How do I know if I’m eligible for a clinical trial?
Call our research office or talk to one of our physicians about it.
How is the safety of the participant protected?
Most clinical research is federally regulated with built in safeguards to protect the participants. As a participant in offering clinical trials to our patients, Pikeville Medical Center is required to follow trial guidelines and may be audited by the organization sponsoring the trial at any time for conformance to the trial guidelines.
Every clinical trial in the U.S. must be approved and monitored by an Institutional Review Board (IRB) to make sure the risks are as low as possible and are worth any potential benefits. An IRB is an independent committee of physicians, statisticians, community advocates, and others that ensures that a clinical trial is ethical and the rights of study participants are protected. All institutions that conduct or support biomedical research involving people must, by federal regulation, have an IRB that initially approves and periodically reviews the research.
What is informed consent?
Informed consent is the process of learning the key facts about a clinical trial before deciding whether or not to participate. It is also a continuing process throughout the study to provide information for participants. To help someone decide whether or not to participate, the doctors and
nurses involved in the trial explain the details of the study. Then the research team provides an informed consent document that includes details about the study, such as its purpose,
duration, required procedures, and key contacts. Risks and potential benefits are explained in the informed consent document. The participant then decides whether or not to sign the document. Informed consent is not a contract, and the participant may withdraw from the trial at any time.
Can I withdraw from a study?
Participants in clinical trials may withdraw at any time, for any reason. However, when one withdraws, it is extremely helpful if the participant can communicate why they are conducting the study to their physician and/or research coordinator.
How can I find clinical trials that may benefit myself or my loved ones?
Contact our research coordinators at Pikeville Medical Center – Our research coordinators are experienced medical professionals that are very knowledgeable in their field of expertise.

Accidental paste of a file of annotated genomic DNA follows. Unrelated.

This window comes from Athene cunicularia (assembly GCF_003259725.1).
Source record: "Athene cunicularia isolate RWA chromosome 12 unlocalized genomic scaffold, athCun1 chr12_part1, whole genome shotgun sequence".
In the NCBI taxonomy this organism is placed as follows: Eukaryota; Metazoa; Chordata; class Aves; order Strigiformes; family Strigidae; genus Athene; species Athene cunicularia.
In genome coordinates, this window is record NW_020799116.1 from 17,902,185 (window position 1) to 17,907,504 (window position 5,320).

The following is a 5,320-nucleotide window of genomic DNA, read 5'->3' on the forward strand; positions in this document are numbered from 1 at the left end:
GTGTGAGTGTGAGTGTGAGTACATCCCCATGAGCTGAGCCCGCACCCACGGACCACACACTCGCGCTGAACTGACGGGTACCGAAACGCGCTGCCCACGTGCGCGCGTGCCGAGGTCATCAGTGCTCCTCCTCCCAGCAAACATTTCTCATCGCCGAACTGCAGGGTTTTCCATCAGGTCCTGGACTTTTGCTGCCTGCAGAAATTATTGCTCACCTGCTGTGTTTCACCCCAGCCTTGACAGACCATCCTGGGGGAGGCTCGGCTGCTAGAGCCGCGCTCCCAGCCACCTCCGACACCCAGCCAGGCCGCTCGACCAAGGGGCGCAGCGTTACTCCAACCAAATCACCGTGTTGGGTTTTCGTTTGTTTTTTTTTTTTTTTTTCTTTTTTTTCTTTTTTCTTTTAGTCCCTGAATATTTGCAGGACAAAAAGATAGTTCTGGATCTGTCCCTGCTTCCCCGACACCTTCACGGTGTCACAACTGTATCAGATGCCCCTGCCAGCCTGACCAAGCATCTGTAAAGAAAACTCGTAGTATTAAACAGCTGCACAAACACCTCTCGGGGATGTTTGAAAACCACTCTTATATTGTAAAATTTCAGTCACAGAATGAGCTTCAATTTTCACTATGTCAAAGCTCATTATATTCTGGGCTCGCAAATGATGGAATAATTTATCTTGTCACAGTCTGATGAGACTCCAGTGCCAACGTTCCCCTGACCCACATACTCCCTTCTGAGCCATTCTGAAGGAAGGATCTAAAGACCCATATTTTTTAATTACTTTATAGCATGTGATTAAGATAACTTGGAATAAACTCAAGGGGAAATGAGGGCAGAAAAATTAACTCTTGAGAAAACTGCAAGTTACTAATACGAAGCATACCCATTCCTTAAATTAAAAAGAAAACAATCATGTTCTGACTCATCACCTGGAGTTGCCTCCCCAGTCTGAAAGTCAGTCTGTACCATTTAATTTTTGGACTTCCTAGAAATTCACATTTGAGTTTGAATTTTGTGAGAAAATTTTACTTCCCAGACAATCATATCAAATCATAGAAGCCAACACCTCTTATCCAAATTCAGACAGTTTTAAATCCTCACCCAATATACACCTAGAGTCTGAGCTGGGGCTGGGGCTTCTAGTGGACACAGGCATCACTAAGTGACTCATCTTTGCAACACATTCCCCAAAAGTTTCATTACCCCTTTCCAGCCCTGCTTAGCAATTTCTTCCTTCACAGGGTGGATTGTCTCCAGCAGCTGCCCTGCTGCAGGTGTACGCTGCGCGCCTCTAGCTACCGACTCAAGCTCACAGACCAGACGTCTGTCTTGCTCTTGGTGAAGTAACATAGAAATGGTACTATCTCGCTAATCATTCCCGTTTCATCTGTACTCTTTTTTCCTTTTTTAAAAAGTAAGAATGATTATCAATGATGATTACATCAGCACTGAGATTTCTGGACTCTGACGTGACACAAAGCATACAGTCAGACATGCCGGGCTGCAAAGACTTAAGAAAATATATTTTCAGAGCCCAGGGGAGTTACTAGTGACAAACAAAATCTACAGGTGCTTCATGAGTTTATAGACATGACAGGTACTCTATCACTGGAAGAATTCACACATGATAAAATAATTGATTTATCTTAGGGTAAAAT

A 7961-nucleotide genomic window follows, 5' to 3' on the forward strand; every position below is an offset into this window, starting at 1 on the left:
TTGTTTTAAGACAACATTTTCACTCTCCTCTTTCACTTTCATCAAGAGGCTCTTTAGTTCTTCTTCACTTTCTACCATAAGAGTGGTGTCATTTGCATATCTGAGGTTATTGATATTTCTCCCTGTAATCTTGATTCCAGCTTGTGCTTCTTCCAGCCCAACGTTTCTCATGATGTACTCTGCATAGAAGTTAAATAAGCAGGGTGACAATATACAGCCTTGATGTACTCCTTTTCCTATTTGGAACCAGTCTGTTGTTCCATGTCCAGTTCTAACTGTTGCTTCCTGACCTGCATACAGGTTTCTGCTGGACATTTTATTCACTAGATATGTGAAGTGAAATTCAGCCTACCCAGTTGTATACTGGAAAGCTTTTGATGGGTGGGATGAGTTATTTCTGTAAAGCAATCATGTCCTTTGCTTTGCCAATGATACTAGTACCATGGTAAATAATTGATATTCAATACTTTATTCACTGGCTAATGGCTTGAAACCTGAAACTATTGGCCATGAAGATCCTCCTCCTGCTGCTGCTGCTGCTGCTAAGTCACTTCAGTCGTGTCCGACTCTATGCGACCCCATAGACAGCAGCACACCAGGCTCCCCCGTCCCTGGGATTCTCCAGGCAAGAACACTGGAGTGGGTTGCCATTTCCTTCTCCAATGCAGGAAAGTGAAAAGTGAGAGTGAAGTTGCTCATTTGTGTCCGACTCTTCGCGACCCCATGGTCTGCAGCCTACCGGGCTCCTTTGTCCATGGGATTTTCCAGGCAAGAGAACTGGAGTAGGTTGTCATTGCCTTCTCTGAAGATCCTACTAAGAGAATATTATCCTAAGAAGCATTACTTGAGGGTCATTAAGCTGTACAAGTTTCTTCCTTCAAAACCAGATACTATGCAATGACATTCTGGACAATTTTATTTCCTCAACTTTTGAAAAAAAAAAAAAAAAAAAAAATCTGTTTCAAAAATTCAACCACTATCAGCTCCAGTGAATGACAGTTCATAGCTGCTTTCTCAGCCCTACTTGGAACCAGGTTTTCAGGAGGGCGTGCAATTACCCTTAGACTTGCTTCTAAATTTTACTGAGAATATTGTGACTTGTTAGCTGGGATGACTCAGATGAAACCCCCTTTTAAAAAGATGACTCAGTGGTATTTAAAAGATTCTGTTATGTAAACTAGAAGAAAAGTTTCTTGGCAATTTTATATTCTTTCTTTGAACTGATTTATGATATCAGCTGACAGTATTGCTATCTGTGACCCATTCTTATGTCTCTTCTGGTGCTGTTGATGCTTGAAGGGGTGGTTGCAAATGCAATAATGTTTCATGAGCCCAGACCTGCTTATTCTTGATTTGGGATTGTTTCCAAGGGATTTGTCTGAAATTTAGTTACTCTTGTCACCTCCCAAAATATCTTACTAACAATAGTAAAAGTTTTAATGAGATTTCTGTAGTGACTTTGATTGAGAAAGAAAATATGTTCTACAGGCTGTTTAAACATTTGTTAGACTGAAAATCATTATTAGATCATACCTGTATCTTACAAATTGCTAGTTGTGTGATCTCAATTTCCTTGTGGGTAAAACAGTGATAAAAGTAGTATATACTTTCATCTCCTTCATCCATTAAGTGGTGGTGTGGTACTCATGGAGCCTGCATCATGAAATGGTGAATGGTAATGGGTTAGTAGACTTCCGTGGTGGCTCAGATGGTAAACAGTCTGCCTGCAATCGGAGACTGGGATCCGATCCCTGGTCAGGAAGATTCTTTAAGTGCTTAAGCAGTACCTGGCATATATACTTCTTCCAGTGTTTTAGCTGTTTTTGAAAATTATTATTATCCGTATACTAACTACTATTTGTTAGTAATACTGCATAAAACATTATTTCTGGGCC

How do I know if a trial is right for me?
First of all, in order to participate in a clinical trial, the participant must meet the inclusion/exclusion criteria. One quick way start determining eligibility is to contact the research offices listed on the main clinical trials page.
Why does Pikeville Medical Center offer Clinical Trials?
By opening clinical trials to our patients and providing them with easy access to search for available clinical trials, we can offer our patients opportunities to be treated with promising new treatments not normally available to people in our region. In addition to possible immediate benefits, participation benefits future patients both here, and across the globe, by providing the kinds of information that leads to safer and more effective drugs and treatments and leads to longer, healthier lives.
If PMC cannot offer a particular study, are there other means to receive the same treatment?
Yes and no. It depends on if the medication and/or treatment has received full FDA approval. In many cases, your doctor may feel that the potential benefit of receiving FDA approved medications and/or treatment methods currently in clinical trials are in your best interest. That is a decision and an option that you can discuss with your physician.
Are clinical trials a “last resort” for patients?
Not at all. In most cases, clinical trials are based on nationally accepted standards of care, such as those published by organizations like the National Comprehensive Cancer Network. Clinical trials are most commonly performed with patients that are already receiving care based on those standards but may include additional therapies or medications in addition to those already being
For a more in-depth understanding of clinical trials, please see: https://clinicaltrials.gov/ct2/home